Human Resources Best Practices: Managing Your Company’s Assests
An organization’s workforce can often be its most valuable asset. However, this statement only holds true if the organization’s employees are properly managed and motivated. In the small business world, human resource best practices often times rank behind other functions of the business such as cash flow management, marketing and IT. While these functions are certainly important, properly managing your company’s employees should rank right beside these functions, if not ahead of them.
With this in mind, we have developed a brief webinar to provide business owners with some insight on what we’ve deemed to be the top five human resource best practices. These HR best practices include:
- First impressions last the longest
- Setting & formally documenting expectations
- Motivation – what drives your employees?
- Timely & meaningful performance feedback
- Empowering your employees
Let’s take a look into our first HR best practice!
1. FIRST IMPRESSIONS LAST THE LONGEST
Attracting the best and brightest talent is a key component for the success of a business of any size. Often times, companies will spend a substantial amount of resources to ensure their hiring process is effective and efficient, Starting off on the right foot with new employees is instrumental in both the short-term and long-term success of the organization as a whole, and will aid in the company maintaining higher staff retention rates.
2. SETTING & FORMALLY DOCUMENTATING EXPECTATIONS
Often times, companies make the mistake of assuming that newly hired employees have a good understanding of what is expected of them in their new role with the company. In actuality, this is often NOT the case, as new employees will feel more comfortable if there is a clearly defined set of roles mapped out for them.
The development of a simple but straight-forward employee handbook / manual as well as the development of formal job descriptions can go a long way in making your employees feel more comfortable and more aware of what is truly expected of them going forward.
Simple items such as attendance policies, dress code, email communication rules, clear job descriptions and clear lines of reporting should all be included in the manual.
A little time spent in development of this tool will pay dividends in a more comfortable and guided employees down the road.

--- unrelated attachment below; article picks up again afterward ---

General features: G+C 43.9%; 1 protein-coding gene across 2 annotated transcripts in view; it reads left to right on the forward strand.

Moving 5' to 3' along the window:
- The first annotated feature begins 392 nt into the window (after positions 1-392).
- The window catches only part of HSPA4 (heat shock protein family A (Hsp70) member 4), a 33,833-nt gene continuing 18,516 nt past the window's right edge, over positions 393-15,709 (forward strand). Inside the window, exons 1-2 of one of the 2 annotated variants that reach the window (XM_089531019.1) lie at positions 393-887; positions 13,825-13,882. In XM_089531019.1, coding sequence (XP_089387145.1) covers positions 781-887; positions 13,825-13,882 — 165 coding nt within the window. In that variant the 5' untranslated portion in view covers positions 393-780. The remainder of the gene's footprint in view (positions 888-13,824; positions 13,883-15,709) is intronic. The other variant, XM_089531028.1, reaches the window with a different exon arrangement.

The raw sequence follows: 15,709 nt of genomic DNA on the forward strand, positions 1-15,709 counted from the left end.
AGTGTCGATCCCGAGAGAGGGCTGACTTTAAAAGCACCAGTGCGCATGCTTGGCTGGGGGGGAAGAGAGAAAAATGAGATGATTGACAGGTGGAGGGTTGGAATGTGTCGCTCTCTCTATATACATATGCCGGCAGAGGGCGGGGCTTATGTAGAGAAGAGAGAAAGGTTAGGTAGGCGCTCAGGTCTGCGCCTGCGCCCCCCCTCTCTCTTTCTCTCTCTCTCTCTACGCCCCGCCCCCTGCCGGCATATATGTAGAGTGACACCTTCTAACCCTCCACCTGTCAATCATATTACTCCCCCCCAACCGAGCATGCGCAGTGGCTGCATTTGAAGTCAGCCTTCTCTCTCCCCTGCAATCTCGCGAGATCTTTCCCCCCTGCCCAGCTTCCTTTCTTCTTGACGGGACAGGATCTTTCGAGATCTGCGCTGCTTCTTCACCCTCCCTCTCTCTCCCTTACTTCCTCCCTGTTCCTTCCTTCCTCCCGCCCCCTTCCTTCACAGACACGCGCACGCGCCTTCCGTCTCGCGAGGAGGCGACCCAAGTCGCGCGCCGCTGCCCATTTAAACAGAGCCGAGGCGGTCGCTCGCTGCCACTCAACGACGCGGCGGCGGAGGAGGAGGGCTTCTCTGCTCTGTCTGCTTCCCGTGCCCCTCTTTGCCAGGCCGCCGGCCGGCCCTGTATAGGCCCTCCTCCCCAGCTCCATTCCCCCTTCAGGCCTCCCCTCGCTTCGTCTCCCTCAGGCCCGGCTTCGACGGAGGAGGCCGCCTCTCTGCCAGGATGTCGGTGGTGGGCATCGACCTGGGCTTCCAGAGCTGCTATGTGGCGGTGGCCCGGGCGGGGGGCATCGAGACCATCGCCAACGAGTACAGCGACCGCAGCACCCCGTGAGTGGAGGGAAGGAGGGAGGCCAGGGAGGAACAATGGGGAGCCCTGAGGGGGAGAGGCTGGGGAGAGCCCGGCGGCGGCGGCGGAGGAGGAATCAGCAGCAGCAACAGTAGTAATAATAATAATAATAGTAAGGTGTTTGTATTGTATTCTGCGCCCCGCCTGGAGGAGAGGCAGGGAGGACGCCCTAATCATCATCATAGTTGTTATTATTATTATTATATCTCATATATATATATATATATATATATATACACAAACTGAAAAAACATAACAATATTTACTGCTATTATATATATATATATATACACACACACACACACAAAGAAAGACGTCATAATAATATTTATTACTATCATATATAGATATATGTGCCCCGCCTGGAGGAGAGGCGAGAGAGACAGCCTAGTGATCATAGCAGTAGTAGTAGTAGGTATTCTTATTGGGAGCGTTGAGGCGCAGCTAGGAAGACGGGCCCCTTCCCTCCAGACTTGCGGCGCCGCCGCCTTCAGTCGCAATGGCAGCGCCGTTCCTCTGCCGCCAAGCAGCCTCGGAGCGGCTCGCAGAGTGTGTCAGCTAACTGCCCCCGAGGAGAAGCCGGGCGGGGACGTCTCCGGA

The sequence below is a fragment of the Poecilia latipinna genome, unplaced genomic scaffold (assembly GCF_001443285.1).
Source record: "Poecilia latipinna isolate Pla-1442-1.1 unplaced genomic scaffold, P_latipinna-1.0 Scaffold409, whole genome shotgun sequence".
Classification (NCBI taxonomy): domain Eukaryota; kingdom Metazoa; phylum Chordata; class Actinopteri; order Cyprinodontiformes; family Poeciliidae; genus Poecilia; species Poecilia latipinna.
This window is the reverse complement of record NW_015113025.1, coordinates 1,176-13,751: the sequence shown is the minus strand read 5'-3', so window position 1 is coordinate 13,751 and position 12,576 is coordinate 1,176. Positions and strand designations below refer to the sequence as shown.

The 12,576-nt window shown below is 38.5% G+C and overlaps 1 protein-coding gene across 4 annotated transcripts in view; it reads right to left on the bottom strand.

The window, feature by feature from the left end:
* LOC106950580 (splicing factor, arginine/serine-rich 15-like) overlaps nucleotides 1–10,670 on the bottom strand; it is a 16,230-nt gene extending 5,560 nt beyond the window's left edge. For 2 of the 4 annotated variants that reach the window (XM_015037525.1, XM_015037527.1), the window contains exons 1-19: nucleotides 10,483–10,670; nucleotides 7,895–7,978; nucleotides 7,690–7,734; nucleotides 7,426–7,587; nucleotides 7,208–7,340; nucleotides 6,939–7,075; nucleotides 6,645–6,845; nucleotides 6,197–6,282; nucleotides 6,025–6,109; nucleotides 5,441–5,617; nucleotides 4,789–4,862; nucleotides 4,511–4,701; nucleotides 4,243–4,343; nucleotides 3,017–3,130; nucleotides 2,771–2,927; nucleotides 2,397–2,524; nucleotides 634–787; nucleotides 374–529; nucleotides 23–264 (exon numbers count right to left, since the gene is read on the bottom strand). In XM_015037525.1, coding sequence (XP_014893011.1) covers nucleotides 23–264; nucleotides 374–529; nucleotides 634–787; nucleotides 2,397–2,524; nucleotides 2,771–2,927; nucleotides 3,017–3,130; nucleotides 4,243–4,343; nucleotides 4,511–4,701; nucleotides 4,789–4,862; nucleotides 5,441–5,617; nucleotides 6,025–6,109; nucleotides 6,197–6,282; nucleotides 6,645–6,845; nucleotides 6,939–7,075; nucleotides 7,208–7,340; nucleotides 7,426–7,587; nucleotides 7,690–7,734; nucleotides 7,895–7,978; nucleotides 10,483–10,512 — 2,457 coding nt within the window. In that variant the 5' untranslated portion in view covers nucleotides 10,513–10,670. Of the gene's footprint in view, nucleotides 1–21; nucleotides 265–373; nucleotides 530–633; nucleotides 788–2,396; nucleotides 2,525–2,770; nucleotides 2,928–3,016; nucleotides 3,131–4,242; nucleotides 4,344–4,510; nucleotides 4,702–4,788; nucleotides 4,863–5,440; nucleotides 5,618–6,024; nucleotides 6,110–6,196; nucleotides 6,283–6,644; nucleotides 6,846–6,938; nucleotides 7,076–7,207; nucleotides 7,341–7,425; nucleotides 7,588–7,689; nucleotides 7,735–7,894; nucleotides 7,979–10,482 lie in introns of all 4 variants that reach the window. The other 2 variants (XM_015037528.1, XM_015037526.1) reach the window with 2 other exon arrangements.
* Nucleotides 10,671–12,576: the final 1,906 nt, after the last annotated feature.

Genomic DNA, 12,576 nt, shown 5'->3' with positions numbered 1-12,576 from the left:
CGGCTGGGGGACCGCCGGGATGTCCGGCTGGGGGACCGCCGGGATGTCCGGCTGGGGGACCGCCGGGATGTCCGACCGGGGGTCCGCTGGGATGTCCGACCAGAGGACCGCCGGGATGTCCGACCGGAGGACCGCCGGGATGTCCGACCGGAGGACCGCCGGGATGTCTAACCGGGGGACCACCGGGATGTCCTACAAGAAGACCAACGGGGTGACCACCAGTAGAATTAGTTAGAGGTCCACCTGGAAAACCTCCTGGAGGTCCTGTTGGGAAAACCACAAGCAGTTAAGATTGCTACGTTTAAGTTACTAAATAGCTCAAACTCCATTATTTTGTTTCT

3. MOTIVATION – WHAT DRIVES YOUR EMPLOYEES?
Motivation is a psychological feature that arouses an individual to act towards a desired goal. With this in mind, it is crucial to have a good understanding of what drives your employees.
Implementing a well-rounded incentive plan for your employees is instrumental to the success of your business both in the short-term and long-term. A well balanced employee incentive plan will typically involve structuring a finely tuned mix of both short-term and long-term incentives, as well as both monetary and non-monetary incentives. By implementing only short term natured bonuses and goals, you may be doing your company a disservice by sacrificing the long term success and health of the business for short term gains.
Furthermore, although monetary rewards are important, a “pat-on-the back” once and a while will certainly go a long way in motivating your staff. In the end, a motivated employee is a more productive employee and an employee that is highly motivates will naturally look for more effective and efficient ways to perform their job.
4. TIMELY AND MEANINGFUL PERFORANCE FEEDBACK
All too often, organizations ensure to provide employees with performance reviews and job feedback on an annual basis as a tool of determining salary increases and bonuses. However many companies lack in providing their employees timely and meaningful feedback periodically throughout the year. This is a recipe for disaster, as an employee cannot improve their performance if they are not aware that they need improvement!
Ensure to let your staff know how they are performing on a regular basis. Whether it be on a project-by-project, weekly, monthly, quarterly or bi-annual basis, the more frequently you can provide feedback to your staff, the better.
Be sure to let them know both what they are doing well and where there is room for improvement. Furthermore, in addition to letting them know what areas they may need to improve in, ensure to provide them with the proper tools and guidance which will give them every opportunity to improve;.
Providing timely and effective feedback will allow employees to feel that they have some control in their performance improvement and will motivate them to want to improve going forward, rather than discourage them
5. EMPOWERING YOUR EMPLOYEES
More often than not, many small business owners make the mistake of trying to do everything in the company themselves, and often times have issues with letting go of some control and micro-managing everything their employees do.
Realistically, if you are looking to grow and expand your company, there will be a point were the delegation of certain duties is necessary in order to allow you to focus on growth.
With this in mind, empowering your employees will not only free you up to focus on growing your business, but will also serve as a huge motivator for your employees and will lead to them being more productive.
In order to empower your staff, you need to allow them the freedom to do their jobs. By delegating responsibilities and authority you are also showing your staff that you have faith in them and that you are also providing them the opportunity to grow both personally and professionally in their careers.
We at I&A have provided valuable and timely consulting services over the years to many companies in all industries, specifically in assisting with the top five HR best practices.
Let’s build a future together.